Was Jesus a Capitalist? Christian Scholar Argues for Free Market, New Understanding of Financial Crisis

In his new book, Infiltrated: How to Stop the Insiders and Activists Who Are Exploiting the Financial Crisis to Control Our Lives and Our Fortunes, apologist Jay Richards argues for free market capitalism as the solution to the underlying causes of the 2008 financial crisis. | McGraw-Hill Publishers

A Christian apologist, scholar, and intelligent design advocate claimed all biblical believers should support free markets, and argued that economic illiteracy, rather than Wall Street greed, caused the 2008 financial crisis.

Biblical principles show that free markets are the best way to organize society, argued Jay Richards, senior fellow at the Discovery Institute, visiting scholar at the Institute for Faith, Work, and Economics, and author of Infiltrated: How to Stop the Insiders and Activists Who are Exploiting the Financial Crisis to Control Our Lives and Our Fortunes, in a Thursday interview with The Christian Post. He also claimed that Christians should learn economics to be good citizens. Nevertheless, he clarified, "I wouldn't go so far as to say 'if you read the Bible, you'll affirm Capitalism because Jesus was a Capitalist.'"

Capitalism provides the framework where "people's ingenuity and their creative freedom can be most manifest so they can create value for themselves and others," the scholar contends. With a basic moral framework defending private property and the profits that hard-working innovators make by meeting other people's needs, even greedy people will strive to serve others, he argues.

Richards argued that Adam Smith's version of market economics channels the evil of greed into good service. "The butcher, the brewer, and the baker, we don't expect our dinner from their benevolence, but from their regard to their own interest," he explained. Even if the butcher is greedy, the best way he can make money is to provide something that people will freely buy.

"We have a moral obligation as Christians, if we want to advocate policies that we think are consistent with our moral values, to think through the consequences of policies," Richards argued. He claimed that the economic crisis of 2008 resulted from economic illiteracy, where policymakers acted with good intentions but produced bad consequences.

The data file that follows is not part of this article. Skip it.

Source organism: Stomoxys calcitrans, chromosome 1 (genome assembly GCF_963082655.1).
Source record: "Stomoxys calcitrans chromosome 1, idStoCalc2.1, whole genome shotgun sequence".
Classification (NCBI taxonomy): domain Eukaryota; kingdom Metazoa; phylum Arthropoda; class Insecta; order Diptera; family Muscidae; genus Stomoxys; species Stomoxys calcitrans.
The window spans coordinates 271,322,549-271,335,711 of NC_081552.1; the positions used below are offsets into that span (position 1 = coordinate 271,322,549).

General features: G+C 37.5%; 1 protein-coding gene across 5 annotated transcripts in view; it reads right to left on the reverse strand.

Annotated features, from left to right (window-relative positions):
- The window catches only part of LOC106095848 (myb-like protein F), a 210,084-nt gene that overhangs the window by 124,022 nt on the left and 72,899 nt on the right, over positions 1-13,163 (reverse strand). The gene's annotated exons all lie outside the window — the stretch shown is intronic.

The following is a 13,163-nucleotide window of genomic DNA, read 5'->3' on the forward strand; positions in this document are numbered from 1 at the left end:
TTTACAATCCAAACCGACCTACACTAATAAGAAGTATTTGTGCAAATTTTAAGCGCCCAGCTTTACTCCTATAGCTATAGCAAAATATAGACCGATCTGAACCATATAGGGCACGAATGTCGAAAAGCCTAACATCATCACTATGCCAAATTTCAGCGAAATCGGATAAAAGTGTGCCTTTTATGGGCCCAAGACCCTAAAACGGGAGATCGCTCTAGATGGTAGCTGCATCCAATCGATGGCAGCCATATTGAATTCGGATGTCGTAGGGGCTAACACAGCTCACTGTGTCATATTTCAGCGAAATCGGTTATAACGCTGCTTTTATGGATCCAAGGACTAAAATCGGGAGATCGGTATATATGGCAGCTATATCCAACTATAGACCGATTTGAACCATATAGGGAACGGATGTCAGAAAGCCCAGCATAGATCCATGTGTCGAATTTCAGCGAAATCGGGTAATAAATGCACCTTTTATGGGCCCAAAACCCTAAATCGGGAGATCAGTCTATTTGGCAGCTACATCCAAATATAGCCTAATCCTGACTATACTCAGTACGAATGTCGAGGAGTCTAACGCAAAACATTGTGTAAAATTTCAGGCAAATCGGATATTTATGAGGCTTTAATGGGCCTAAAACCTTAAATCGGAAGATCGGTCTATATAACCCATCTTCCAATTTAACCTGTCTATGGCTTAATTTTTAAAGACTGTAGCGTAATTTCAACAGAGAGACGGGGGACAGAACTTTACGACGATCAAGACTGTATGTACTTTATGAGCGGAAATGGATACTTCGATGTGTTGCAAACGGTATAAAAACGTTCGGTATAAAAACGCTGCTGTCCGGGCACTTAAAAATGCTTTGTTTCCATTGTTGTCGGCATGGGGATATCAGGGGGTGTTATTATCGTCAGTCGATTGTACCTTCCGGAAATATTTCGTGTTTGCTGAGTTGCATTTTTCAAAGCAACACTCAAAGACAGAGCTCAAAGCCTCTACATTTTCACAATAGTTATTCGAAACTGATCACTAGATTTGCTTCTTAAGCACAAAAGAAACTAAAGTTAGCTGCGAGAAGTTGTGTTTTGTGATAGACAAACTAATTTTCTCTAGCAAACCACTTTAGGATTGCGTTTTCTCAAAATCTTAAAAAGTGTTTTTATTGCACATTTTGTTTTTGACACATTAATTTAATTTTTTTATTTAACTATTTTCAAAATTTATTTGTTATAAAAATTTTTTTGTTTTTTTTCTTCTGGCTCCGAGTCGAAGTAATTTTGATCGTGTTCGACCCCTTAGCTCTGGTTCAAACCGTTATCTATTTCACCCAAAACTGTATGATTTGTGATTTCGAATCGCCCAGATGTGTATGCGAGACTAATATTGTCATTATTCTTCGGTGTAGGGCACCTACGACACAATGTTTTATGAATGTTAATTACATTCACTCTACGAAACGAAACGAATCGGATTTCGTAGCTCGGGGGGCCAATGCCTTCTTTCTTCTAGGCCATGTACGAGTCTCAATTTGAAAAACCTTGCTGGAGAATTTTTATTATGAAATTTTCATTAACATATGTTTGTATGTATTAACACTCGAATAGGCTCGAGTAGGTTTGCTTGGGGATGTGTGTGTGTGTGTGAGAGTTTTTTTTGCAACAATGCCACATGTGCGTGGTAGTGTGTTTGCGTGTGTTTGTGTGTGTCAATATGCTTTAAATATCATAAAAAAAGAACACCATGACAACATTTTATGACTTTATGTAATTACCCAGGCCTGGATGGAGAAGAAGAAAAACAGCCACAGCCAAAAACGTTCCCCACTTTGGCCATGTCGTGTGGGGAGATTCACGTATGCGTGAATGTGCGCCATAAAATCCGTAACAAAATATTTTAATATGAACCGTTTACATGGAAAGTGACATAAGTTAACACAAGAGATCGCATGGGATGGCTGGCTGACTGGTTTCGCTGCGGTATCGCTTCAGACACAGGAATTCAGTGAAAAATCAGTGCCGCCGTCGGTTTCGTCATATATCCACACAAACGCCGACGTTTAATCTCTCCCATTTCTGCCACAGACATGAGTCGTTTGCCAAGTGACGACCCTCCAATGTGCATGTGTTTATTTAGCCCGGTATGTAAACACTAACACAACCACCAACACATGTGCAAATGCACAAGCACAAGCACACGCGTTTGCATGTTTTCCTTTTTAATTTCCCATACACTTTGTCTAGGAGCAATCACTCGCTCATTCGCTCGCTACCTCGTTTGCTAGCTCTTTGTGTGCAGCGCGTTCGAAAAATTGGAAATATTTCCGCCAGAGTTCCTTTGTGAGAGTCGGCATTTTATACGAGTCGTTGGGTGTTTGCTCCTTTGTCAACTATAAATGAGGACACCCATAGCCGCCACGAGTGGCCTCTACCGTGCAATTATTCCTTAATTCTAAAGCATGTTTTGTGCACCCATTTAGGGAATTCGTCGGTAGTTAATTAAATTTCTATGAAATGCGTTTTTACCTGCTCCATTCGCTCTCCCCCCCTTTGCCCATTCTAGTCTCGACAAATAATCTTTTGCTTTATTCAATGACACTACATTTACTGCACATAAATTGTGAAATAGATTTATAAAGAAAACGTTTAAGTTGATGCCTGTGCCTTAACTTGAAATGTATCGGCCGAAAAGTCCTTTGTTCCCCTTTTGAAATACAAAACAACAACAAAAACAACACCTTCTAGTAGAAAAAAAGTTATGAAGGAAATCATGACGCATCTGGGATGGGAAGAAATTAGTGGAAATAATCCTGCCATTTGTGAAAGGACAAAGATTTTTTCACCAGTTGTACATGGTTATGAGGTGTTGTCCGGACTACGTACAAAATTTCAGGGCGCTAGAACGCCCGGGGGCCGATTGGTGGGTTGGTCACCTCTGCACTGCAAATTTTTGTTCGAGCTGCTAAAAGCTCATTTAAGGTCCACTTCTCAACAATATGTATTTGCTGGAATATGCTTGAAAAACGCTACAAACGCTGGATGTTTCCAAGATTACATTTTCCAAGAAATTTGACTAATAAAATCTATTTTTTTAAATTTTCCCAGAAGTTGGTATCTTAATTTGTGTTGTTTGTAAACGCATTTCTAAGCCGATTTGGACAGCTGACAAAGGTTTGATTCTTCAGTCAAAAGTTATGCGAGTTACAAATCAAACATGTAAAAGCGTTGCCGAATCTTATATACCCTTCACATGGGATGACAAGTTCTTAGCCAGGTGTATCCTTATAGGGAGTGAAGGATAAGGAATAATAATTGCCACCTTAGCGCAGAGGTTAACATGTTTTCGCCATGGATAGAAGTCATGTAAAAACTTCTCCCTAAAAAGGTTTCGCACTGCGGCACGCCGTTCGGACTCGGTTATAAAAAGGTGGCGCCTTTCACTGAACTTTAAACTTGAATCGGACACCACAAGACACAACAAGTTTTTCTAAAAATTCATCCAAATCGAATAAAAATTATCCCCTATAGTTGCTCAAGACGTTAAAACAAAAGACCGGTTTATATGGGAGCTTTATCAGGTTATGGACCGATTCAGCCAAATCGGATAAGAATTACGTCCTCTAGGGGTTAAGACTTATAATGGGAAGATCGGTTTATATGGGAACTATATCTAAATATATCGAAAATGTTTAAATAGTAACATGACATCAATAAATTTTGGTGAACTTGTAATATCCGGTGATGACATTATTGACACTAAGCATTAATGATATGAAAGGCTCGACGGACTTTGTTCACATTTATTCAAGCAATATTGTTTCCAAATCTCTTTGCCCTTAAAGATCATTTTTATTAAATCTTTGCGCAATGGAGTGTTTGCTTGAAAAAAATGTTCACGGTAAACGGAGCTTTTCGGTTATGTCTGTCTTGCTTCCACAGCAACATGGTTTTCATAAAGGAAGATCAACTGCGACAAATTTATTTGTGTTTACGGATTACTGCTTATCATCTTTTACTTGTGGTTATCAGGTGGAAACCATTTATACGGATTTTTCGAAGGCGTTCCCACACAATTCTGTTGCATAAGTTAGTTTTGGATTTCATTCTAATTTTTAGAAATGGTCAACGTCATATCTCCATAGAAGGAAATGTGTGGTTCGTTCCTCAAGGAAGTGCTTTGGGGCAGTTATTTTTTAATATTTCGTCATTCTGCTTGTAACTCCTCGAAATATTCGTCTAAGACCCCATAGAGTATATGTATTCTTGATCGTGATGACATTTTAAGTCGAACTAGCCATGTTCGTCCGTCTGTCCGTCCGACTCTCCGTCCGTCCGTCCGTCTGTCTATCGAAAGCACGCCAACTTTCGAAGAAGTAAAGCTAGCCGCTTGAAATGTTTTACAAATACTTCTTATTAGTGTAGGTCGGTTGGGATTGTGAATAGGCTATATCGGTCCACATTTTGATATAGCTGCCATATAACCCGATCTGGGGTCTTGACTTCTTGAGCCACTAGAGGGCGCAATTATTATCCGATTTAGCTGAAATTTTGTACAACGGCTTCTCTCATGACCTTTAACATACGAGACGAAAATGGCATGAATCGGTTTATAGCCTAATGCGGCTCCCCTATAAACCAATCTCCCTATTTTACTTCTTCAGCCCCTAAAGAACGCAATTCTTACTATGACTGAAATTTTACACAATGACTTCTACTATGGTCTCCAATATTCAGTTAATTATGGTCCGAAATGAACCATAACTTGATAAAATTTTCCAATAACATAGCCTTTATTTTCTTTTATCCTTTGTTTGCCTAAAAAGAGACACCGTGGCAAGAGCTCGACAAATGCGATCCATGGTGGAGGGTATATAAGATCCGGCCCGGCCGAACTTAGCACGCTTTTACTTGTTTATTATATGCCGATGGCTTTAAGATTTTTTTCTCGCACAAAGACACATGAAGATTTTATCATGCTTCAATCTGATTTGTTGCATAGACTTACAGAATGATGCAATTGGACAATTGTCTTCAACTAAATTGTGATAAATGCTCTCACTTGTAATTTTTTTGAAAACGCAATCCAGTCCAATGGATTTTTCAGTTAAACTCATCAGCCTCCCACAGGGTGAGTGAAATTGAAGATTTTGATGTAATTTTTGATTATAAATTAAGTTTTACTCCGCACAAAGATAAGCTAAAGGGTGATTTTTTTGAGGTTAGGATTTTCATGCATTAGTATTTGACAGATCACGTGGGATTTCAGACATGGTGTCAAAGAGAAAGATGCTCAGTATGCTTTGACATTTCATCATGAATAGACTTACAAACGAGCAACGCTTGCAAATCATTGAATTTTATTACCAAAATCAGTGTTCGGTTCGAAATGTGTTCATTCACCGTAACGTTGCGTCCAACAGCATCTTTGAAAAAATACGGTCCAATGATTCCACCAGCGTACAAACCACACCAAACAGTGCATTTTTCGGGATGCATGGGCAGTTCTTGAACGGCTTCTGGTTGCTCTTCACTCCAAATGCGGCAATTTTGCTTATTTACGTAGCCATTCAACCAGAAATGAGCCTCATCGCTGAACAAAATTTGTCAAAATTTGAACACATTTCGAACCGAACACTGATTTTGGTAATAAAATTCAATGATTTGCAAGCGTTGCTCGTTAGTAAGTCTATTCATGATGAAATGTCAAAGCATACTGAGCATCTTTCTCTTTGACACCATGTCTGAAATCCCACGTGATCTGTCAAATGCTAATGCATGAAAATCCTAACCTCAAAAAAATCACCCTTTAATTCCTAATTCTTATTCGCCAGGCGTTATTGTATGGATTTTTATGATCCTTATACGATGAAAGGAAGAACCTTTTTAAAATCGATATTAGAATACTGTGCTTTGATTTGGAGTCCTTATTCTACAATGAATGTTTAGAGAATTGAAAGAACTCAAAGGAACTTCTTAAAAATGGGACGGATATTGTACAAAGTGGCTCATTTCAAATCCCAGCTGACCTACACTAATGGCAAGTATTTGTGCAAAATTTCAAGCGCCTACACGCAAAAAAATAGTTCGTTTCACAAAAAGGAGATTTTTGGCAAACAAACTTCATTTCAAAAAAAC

The apologist compared these administrators to a Boeing engineer, who may want to help people, but needs to know the principles of aerodynamics and basic physics in order to make planes fly. Unfortunately, "the same confused economic ideas I had in the '80s are just as alive and current in the minds of 20-year-old college students in 2013," he said, blaming "misinformation on economic reasoning in the schools."

He did not argue for all Christians to pursue a degree in economics, but warned that "if we really are concerned about social justice and manifesting our values in the public square, we can't ignore economic reasoning."

To demonstrate the importance of Christian economic reasoning, Richards pointed to the idea of usury. For 1500 years, the word didn't mean "charging excessive interest," but "charging for moneylending at all." The Ancient Greek philosopher Aristotle taught that money is sterile and doesn't hold intrinsic value. Christians believed this, and said that when Peter lends Paul ten dollars and charges interest, Peter is defrauding Paul, charging him for something of no value.

Usury may seem like a small matter to moderns, but to historic Christians "it wasn't just a minor moral peccadillo," the scholar noted. Dante put usurers in the seventh level of hell.

After hundreds of years of debate, Richards noted, John Calvin first embraced the idea of modern banking – lending money at interest – and Catholics, Protestants, and Orthodox Christians all followed suit.

"When you lend money and charge interest you're charging for the opportunity cost you give up in lending the money and you're charging for the risk that you bear that it won't be paid back," the scholar explained. Peter is providing a service for Paul, because instead of spending that ten dollars, he lets Paul use it, and he takes the risk that Paul might not pay him back. In other words, interest is fair, he explained.

This idea of lending money at interest undergirds our entire banking system, and it took the West hundreds of years to figure it out, Richards noted. He also referred to statements from Buddha, Plato, and Aristotle against the idea, and claimed that Islam still forbids it.

Richards said he wrote his book for a general audience, to educate both Christians and non-Christians about the financial crisis and economics in general. "I think if people are really interested in understanding what happened with the financial crisis, the role that good intentions played, what we can do about it, and how we ought to think about economics in general, I think this is the book that they ought to read," he said.

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